Self-reported confidence levels and satisfaction by new graduate nurses practicing independently in a nurse residency program
Kaitlynn Thurman, MS, RN, CCRN
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Background: The current challenges in retaining and maintaining confident and satisfied new graduate nurses are attributed to three primary factors: lack of competence, lack of self-confidence and lack of peer support (Twibell et all, 2012). There has been a call for nurse residency programs to supplement the transition from student nurse to working nurse.
Objective: The purpose of this study was to determine if new graduate nurses enrolled in the University of California Davis' Nurse Residency program reported satisfaction with their current job and to determine their level of confidence with specific nursing situations and tasks.
Setting and Participants: The Casey Fink Graduate Nurse Survey was distributed to 39 new graduate nurses in the 16th week of the residency program.
Methods: This study utilized quantitative data collected from the Casey-Fink Graduate Nurse Experience Survey. Descriptive and inferential statistics were then utilized to analyze the data.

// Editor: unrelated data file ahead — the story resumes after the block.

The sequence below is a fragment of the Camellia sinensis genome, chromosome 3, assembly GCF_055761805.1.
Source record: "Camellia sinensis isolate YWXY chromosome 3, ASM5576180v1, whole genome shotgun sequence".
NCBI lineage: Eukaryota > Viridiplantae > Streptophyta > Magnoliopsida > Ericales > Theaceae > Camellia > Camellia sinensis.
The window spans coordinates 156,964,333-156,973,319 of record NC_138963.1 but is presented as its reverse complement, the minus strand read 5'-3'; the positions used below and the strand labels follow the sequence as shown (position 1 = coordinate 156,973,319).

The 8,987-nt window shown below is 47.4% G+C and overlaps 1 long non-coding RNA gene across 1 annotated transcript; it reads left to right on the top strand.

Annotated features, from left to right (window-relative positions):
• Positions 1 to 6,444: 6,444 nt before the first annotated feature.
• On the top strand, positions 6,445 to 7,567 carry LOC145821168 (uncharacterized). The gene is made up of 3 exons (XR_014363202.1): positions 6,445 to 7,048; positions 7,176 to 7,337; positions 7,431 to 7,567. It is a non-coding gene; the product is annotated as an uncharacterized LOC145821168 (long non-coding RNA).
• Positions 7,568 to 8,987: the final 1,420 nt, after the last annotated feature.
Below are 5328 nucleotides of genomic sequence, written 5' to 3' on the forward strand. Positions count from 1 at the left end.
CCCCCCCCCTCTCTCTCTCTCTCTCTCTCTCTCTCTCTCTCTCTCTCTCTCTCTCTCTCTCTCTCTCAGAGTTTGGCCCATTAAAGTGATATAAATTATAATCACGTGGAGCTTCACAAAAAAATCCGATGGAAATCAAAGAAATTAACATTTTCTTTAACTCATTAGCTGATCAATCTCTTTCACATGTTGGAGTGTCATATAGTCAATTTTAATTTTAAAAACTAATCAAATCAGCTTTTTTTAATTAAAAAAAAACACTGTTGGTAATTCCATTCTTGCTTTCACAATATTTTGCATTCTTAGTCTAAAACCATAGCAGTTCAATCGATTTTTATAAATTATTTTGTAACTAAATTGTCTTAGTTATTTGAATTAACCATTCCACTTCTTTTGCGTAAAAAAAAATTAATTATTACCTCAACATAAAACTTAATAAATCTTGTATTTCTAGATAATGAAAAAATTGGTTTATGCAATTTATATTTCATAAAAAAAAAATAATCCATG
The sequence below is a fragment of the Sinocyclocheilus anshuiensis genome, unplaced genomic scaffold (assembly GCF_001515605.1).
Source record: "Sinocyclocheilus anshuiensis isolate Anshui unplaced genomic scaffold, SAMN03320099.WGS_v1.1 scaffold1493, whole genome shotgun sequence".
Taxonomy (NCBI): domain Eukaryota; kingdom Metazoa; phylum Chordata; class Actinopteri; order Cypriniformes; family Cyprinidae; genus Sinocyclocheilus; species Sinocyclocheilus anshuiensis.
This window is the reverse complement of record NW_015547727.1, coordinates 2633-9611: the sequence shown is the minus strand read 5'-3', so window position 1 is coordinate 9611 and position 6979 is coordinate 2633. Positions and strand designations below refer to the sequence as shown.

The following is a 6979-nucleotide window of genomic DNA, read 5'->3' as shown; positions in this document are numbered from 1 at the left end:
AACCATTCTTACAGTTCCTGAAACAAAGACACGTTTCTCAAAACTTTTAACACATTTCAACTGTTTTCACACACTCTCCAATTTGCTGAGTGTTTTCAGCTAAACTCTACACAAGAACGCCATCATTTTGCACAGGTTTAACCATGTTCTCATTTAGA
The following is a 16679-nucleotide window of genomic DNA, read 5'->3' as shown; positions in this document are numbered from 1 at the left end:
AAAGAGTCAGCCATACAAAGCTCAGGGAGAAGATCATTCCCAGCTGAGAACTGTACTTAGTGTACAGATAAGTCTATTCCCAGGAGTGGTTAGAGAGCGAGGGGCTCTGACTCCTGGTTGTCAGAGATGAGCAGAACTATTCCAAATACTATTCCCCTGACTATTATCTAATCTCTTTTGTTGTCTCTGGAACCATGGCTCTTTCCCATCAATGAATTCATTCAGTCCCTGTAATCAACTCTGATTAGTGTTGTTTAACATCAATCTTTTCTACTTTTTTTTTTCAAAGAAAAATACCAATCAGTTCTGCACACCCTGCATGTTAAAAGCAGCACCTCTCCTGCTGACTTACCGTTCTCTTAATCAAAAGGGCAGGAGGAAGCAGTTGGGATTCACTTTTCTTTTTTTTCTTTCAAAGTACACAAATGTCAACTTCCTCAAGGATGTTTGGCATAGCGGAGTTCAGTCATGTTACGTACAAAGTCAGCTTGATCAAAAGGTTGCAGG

Results: Participants with an orientation over 8 weeks were more likely to feel they would be able to complete their patient assignment on time (p < 0.0084). There was also a significant association between those that worked on the adult medical/surgical unit and experiencing greater personal stress (p < 0.004). However, overall, 82.5% of participants were moderately or very satisfied with various aspects of their job (benefits, salary, vacation, etc.).
Conclusions: The results of this study led to three major conclusions in the area of the new graduate nurse experience in residency programs: There is a relationship between the unit the new graduate nurse works on and reported stress levels, fear and lack of confidence are major difficulties experienced immediately following hospital orientation with a preceptor, and new graduates want and improved orientation experience.
This dissertation has also been disseminated through the ProQuest Dissertations and Theses database. Dissertation/thesis number: 1565645; ProQuest document ID: 1615368402. The author still retains copyright.
This item has not gone through this repository's peer-review process, but has been accepted by the indicated university or college in partial fulfillment of the requirements for the specified degree.
|Review Type||None: Degree-based Submission|
|Research Approach||Quantitative Research|
|Keywords||New Graduate Nurses;
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